David Kaplan believes that the food he and other scientists are growing in their labs can eventually feed a hungry world.
At least one in nine of the almost eight billion people who live on earth are undernourished. As the 18th century economist Robert Malthus forecast, we seem on a path where the planet can’t produce enough food for the projected 10 billion people who will be alive in 2050. Climate change and wars will only make the global food situation more precarious.
Is large scale famine inevitable?
David Kaplan, a global leader in the new field of cellular agriculture, doesn’t think so. He believes the steaks and fish fillets that he and other scientists are literally growing in their labs can eventually feed a hungry world.
What do you think? Comment below.
ABOUT OUR GUEST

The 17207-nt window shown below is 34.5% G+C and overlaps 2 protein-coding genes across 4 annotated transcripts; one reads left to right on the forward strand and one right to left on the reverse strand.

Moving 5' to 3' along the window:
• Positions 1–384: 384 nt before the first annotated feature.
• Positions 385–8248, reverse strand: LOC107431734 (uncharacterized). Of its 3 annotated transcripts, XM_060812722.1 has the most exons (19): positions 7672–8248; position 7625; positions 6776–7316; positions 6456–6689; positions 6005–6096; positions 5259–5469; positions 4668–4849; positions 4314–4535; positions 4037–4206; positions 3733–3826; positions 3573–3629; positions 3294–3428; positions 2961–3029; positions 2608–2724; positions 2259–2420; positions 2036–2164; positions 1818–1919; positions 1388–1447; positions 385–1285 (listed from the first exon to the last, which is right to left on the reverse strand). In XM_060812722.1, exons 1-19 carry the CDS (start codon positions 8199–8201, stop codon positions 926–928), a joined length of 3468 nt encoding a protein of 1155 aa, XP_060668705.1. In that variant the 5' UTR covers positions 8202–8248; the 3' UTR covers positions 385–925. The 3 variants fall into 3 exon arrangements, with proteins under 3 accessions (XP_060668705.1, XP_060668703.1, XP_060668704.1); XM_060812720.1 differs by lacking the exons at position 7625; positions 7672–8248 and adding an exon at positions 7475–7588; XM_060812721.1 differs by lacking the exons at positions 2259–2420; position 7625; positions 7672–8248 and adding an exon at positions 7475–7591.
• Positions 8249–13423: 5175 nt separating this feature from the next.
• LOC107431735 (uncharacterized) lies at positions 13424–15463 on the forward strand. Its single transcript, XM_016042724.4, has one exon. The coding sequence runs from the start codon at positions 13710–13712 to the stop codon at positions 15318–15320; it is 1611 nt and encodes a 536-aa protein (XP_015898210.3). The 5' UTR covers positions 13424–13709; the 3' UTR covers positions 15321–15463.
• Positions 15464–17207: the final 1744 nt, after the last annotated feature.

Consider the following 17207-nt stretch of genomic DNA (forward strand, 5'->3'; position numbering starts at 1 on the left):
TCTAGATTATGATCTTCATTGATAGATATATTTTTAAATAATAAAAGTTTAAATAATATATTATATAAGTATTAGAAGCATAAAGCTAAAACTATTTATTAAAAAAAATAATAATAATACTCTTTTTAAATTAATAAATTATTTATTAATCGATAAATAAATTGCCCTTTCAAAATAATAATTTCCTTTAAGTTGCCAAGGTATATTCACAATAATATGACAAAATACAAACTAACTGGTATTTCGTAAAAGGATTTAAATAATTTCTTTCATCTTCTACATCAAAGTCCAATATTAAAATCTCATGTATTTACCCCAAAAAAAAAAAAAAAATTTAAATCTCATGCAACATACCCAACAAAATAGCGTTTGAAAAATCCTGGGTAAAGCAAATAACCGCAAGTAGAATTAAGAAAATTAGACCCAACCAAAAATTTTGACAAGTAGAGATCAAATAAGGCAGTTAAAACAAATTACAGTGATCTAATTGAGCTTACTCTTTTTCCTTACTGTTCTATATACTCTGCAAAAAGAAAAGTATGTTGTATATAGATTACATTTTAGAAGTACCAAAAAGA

David Kaplan is the Stern Family Endowed Professor of Engineering at Tufts University and a Distinguished University Professor. He is Professor and Chair of the Department of Biomedical Engineering, with a joint appointment at Tufts Medical School and in the Department of Chemistry. His research focus is on biopolymer engineering, tissue engineering, regenerative medicine and cellular agriculture. He has published over 1,000 peer reviewed papers, is editor-in-chief of ACS Biomaterials Science and Engineering and he serves on many editorial boards and programs for journals and universities. He directed the NIH P41 Tissue Engineering Resource Center (TERC) that involves Tufts University and Columbia University for 15 years. His lab has been responsible for over 100 patents issued or allowed, and numerous start-up companies. He has also received a number of awards for his research and teaching and is an elected Fellow of the American Institute of Medical and Biological Engineering and the National Academy of Engineering.